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Cambridge LibGuides

Accessibility and inclusivity: Cambridge libraries toolkit

Accessibility and inclusivity: Cambridge libraries toolkit

Accessible web design

Designing for Diverse Learners

The poster below represents key aspects to consider when creating accessible and inclusive content. The poster focuses on the design of digital teaching and learning materials, but many of the principles could also apply to other physical and digital content, for example, printed posters and signage, library websites, blogs and social media.

The poster was designed by Lee Fallin and Sue Watling at the University of Hull, based on posters developed by the UK Home Office.

Click here to find out more about the Designing for Diverse Learners project at the University of Hull.

View the UK Home Office set of posters by clicking here.

Poster from University of Hull advising on aspects of inclusive design. Link below to version with alternate text

Birkbeck for All provides more useful information related to designing and creating accessible content, media, on the web, as well as through products such as Microsoft Office. Click here to access the Birkbeck for All pages.

Checking the accessibility of your web content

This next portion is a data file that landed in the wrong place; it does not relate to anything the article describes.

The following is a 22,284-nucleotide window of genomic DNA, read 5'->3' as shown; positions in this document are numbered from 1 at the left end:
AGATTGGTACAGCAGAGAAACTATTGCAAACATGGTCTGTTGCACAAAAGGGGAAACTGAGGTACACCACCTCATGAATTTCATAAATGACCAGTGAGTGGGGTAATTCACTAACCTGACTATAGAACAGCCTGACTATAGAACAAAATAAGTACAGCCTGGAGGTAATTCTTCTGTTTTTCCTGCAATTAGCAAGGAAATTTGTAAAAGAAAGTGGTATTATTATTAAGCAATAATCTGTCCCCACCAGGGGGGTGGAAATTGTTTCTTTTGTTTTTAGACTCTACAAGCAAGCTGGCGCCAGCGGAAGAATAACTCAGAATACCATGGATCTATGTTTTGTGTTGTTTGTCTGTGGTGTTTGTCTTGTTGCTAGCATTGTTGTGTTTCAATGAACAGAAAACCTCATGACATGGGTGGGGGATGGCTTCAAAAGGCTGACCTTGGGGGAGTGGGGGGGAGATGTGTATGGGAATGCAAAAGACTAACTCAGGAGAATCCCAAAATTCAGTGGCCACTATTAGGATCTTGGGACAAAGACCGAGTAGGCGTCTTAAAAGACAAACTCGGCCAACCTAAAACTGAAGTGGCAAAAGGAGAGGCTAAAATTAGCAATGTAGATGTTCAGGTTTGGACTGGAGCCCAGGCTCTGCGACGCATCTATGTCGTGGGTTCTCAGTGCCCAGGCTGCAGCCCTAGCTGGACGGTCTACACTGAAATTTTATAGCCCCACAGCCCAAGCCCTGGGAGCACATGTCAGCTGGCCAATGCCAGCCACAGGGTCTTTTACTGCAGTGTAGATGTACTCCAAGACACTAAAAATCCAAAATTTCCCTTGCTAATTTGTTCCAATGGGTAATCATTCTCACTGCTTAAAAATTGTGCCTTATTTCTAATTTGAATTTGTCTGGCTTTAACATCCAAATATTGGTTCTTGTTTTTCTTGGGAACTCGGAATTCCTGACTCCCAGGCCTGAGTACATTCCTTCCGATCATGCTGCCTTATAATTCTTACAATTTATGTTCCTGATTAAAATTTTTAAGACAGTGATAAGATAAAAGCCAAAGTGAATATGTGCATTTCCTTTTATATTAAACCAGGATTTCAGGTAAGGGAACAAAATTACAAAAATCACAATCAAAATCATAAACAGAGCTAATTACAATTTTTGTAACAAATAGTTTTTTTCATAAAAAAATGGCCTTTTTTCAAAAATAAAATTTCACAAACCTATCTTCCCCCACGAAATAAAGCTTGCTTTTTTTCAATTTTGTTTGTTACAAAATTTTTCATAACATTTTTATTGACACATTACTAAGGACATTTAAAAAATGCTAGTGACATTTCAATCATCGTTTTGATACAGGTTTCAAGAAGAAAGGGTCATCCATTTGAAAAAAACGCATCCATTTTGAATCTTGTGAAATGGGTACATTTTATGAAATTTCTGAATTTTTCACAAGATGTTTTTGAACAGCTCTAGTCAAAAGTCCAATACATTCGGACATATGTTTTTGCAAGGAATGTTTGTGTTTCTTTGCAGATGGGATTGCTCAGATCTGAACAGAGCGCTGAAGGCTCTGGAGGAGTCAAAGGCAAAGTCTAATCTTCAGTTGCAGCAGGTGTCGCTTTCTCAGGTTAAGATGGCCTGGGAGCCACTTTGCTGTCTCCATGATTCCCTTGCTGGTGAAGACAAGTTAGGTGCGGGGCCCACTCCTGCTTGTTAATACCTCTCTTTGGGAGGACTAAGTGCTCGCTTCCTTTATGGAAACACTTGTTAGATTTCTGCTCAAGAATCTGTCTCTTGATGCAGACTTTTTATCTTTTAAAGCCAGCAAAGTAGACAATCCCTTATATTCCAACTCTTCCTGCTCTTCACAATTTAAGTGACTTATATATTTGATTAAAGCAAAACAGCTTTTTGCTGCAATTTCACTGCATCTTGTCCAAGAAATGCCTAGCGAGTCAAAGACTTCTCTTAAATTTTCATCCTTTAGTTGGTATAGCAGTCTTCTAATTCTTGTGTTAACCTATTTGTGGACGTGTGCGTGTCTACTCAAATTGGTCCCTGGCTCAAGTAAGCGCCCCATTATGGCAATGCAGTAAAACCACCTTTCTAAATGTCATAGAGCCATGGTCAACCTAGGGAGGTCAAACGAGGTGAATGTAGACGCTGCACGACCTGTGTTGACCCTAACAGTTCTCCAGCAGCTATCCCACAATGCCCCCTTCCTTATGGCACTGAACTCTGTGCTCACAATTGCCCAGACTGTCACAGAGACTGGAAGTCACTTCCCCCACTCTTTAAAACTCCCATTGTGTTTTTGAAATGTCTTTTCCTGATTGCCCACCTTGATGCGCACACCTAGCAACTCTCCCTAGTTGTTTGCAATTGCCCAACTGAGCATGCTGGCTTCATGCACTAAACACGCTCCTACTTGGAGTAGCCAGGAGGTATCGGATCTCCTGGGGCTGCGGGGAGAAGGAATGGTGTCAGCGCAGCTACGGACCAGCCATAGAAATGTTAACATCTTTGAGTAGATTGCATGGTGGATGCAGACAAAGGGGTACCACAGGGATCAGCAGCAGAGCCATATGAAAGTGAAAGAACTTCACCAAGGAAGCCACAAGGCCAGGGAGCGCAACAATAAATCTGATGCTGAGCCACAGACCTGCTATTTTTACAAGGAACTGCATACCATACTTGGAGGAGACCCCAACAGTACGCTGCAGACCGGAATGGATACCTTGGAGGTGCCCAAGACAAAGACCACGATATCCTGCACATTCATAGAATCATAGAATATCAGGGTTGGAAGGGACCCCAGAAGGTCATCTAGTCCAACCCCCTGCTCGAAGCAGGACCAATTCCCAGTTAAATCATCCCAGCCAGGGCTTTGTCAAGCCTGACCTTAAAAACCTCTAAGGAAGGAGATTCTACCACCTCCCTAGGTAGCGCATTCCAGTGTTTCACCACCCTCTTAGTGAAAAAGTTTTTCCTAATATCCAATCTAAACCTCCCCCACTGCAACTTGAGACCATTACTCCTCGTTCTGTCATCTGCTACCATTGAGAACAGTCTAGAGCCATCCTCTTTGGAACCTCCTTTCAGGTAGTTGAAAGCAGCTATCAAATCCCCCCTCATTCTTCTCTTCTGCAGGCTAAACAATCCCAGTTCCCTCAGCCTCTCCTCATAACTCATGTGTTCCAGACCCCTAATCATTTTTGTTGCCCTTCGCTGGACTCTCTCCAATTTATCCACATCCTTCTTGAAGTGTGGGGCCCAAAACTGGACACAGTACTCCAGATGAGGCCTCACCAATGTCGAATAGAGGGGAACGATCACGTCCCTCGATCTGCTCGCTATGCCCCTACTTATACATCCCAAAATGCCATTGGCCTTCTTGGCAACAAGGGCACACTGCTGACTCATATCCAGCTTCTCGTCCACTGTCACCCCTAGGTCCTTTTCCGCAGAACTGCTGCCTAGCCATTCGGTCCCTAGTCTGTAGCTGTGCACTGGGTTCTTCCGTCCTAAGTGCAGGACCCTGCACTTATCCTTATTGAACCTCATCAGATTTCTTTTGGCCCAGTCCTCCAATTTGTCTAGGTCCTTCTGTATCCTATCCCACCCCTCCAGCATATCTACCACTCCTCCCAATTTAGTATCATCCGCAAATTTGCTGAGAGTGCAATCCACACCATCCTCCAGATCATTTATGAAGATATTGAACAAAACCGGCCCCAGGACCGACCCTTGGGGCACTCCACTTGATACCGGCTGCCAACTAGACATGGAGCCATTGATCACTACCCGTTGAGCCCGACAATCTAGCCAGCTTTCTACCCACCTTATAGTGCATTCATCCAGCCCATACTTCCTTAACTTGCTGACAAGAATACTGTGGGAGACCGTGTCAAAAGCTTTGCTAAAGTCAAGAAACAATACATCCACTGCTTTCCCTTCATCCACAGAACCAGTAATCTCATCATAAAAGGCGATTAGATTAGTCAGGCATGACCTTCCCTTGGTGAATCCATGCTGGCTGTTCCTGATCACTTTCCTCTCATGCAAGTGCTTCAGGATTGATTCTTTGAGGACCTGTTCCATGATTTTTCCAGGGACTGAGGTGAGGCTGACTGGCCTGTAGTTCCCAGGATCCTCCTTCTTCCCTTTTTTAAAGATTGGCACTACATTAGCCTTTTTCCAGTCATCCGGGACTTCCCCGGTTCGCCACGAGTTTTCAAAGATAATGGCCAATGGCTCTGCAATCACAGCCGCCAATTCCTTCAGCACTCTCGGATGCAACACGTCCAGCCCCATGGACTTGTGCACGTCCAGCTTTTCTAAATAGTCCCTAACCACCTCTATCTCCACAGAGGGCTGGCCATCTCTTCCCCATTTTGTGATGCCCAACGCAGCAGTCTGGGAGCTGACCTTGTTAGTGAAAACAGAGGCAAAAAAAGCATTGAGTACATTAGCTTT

Guidance from Cambridge University libraries

As Cambridge libraries we have a responsibility to make sure that web content we publish fully meets accessibility standards. Anyone who contributes content to a website is responsible for the accessibility of that content. 

The Web Content Accessibility Guidelines (WCAG) can be a useful starting point when thinking about the accessibility of the content you are producing or editing.  

WCAG is organised around four principles, using the POUR acronym:

  • Perceivable: Can users perceive the content? This helps us keep in mind that just because something is perceivable with one sense, such as sight, that doesn't mean that all users can perceive it. 
  • Operable: Can users use UI components and navigate the content? For example, something that requires a hover interaction cannot be operated by someone who can't use a mouse or touch screen. 
  • Understandable: Can users understand the content? Can users understand the interface and is it consistent enough to avoid confusion? 
  • Robust: Can the content be consumed by a wide variety of user agents (browsers)? Does it work with assistive technology? 

While WCAG provides a comprehensive overview of what it means for content to be accessible, it can also be a bit overwhelming. To help mitigate this, the WebAIM (Web Accessibility in Mind) group has distilled the WCAG guidelines into an easy-to-follow checklist, targeted specifically for web content. 

These include 

  • making sure PDFs or other documents they create are accessible 
  • Header sequences to provide structure 
  • Label text for form elements 
  • explain all abbreviations and acronyms, unless they are well known and in common use - for example UK, EU, VAT 
  • Don’t Use Tables for Anything Except Tabular Data 
  • Any frames or iframes on a page should be labeled with a title attribute so that when a screen reader gets to the frame/iframe, it announces what is contained within.  

The WebAIM checklist also includes other aspects of design covered elsewhere in the information contained within this page.

 

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